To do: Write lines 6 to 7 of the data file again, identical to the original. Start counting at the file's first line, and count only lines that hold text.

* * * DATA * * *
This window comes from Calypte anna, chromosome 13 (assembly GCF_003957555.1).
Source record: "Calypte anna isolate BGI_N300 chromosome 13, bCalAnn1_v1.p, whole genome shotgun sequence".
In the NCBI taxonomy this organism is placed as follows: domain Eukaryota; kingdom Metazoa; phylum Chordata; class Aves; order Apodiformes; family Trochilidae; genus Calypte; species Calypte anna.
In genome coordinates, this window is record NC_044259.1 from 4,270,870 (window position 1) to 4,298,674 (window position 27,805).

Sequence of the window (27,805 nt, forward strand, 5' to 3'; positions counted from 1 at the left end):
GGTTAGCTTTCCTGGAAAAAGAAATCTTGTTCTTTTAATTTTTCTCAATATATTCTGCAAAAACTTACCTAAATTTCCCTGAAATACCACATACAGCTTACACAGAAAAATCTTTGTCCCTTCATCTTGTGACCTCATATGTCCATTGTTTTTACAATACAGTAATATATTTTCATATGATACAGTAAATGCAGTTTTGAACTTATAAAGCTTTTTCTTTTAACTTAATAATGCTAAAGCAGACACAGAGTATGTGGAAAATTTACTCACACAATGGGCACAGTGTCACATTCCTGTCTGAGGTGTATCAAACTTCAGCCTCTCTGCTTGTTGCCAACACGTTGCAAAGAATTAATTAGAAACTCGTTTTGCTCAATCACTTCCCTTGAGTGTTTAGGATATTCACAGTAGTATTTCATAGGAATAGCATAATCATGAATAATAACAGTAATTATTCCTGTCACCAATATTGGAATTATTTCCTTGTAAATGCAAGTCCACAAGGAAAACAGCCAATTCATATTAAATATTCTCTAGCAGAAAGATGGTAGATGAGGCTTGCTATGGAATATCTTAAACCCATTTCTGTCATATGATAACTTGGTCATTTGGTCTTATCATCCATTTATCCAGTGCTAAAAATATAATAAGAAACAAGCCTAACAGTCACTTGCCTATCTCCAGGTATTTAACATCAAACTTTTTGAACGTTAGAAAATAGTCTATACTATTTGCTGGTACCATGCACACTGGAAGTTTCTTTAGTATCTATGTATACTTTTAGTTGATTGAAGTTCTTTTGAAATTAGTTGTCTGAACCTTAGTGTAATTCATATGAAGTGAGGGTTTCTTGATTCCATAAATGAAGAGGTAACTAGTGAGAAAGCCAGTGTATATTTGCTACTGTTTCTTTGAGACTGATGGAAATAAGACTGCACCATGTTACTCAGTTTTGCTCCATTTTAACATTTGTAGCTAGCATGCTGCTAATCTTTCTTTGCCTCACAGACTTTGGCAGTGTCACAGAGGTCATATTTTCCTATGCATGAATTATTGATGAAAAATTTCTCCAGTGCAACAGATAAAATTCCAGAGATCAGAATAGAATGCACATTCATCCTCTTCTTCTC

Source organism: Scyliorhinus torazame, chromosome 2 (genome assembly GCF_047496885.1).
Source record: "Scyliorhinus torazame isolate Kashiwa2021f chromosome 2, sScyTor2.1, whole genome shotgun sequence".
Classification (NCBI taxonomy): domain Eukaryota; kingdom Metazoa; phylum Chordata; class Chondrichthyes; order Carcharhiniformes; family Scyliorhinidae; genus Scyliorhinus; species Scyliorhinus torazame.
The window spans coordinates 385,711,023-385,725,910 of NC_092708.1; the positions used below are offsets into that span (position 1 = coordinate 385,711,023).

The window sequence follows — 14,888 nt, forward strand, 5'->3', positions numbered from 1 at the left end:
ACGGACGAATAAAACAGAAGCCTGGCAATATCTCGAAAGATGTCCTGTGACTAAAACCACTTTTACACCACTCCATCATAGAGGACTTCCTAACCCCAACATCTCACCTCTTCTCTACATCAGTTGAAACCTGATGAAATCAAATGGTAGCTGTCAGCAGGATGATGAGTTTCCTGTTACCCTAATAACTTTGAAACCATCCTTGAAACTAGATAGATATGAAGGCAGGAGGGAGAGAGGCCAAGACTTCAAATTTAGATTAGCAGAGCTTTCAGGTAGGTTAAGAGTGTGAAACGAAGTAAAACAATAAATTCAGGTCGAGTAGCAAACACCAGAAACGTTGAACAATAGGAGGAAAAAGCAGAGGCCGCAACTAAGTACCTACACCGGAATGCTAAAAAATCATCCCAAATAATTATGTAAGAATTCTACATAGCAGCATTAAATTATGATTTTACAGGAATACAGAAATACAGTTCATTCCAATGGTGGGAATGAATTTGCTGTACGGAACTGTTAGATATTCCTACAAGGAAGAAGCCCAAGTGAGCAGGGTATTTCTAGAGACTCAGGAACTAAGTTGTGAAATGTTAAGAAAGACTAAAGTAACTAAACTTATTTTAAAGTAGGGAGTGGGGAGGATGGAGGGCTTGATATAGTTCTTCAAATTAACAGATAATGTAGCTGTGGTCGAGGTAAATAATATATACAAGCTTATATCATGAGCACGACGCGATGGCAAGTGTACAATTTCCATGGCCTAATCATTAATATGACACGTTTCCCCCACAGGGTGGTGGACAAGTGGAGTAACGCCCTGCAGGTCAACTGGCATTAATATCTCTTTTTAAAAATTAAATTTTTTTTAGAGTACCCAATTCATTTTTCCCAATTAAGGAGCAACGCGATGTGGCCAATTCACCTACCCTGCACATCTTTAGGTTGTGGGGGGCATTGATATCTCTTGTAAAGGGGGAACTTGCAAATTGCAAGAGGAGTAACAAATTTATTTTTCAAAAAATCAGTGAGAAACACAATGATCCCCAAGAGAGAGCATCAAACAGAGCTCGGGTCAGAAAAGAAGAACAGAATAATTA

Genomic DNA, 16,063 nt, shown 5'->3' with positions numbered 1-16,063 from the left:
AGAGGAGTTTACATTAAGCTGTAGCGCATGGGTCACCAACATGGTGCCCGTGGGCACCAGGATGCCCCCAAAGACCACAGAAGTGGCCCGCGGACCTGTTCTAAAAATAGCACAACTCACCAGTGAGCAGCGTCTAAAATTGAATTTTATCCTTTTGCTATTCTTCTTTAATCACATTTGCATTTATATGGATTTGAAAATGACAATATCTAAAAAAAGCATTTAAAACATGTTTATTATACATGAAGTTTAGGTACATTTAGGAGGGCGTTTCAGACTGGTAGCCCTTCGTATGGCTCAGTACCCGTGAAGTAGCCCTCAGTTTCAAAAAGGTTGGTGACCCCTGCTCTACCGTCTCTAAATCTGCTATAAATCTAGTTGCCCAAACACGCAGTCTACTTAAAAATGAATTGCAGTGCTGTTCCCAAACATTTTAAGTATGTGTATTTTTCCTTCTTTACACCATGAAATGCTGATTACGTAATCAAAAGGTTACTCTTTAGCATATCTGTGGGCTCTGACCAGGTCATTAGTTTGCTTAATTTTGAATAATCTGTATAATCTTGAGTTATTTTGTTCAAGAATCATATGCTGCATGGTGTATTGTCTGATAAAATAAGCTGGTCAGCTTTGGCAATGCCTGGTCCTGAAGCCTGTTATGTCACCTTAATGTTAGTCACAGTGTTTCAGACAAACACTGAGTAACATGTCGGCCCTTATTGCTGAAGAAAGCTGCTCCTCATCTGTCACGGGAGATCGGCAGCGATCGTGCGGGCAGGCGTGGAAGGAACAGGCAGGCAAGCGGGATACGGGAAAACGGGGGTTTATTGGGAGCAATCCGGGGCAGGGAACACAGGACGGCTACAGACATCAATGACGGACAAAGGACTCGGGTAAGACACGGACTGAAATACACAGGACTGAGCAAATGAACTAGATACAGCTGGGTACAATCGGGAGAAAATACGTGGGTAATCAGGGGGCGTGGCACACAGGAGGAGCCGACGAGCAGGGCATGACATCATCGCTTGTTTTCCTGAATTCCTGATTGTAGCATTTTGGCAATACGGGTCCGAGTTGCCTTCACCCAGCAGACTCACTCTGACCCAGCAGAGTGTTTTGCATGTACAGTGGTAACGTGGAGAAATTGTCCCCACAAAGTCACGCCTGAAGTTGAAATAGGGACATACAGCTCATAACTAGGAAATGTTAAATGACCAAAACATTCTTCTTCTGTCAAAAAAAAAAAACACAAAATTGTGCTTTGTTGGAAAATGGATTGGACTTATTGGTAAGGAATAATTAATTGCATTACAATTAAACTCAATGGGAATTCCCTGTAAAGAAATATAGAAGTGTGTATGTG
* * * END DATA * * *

GGTTAGCTTTCCTGGAAAAAGAAATCTTGTTCTTTTAATTTTTCTCAATATATTCTGCAAAAACTTACCTAAATTTCCCTGAAATACCACATACAGCTTACACAGAAAAATCTTTGTCCCTTCATCTTGTGACCTCATATGTCCATTGTTTTTACAATACAGTAATATATTTTCATATGATACAGTAAATGCAGTTTTGAACTTATAAAGCTTTTTCTTTTAACTTAATAATGCTAAAGCAGACACAGAGTATGTGGAAAATTTACTCACACAATGGGCACAGTGTCACATTCCTGTCTGAGGTGTATCAAACTTCAGCCTCTCTGCTTGTTGCCAACACGTTGCAAAGAATTAATTAGAAACTCGTTTTGCTCAATCACTTCCCTTGAGTGTTTAGGATATTCACAGTAGTATTTCATAGGAATAGCATAATCATGAATAATAACAGTAATTATTCCTGTCACCAATATTGGAATTATTTCCTTGTAAATGCAAGTCCACAAGGAAAACAGCCAATTCATATTAAATATTCTCTAGCAGAAAGATGGTAGATGAGGCTTGCTATGGAATATCTTAAACCCATTTCTGTCATATGATAACTTGGTCATTTGGTCTTATCATCCATTTATCCAGTGCTAAAAATATAATAAGAAACAAGCCTAACAGTCACTTGCCTATCTCCAGGTATTTAACATCAAACTTTTTGAACGTTAGAAAATAGTCTATACTATTTGCTGGTACCATGCACACTGGAAGTTTCTTTAGTATCTATGTATACTTTTAGTTGATTGAAGTTCTTTTGAAATTAGTTGTCTGAACCTTAGTGTAATTCATATGAAGTGAGGGTTTCTTGATTCCATAAATGAAGAGGTAACTAGTGAGAAAGCCAGTGTATATTTGCTACTGTTTCTTTGAGACTGATGGAAATAAGACTGCACCATGTTACTCAGTTTTGCTCCATTTTAACATTTGTAGCTAGCATGCTGCTAATCTTTCTTTGCCTCACAGACTTTGGCAGTGTCACAGAGGTCATATTTTCCTATGCATGAATTATTGATGAAAAATTTCTCCAGTGCAACAGATAAAATTCCAGAGATCAGAATAGAATGCACATTCATCCTCTTCTTCTC

Source organism: Scyliorhinus torazame, chromosome 2 (genome assembly GCF_047496885.1).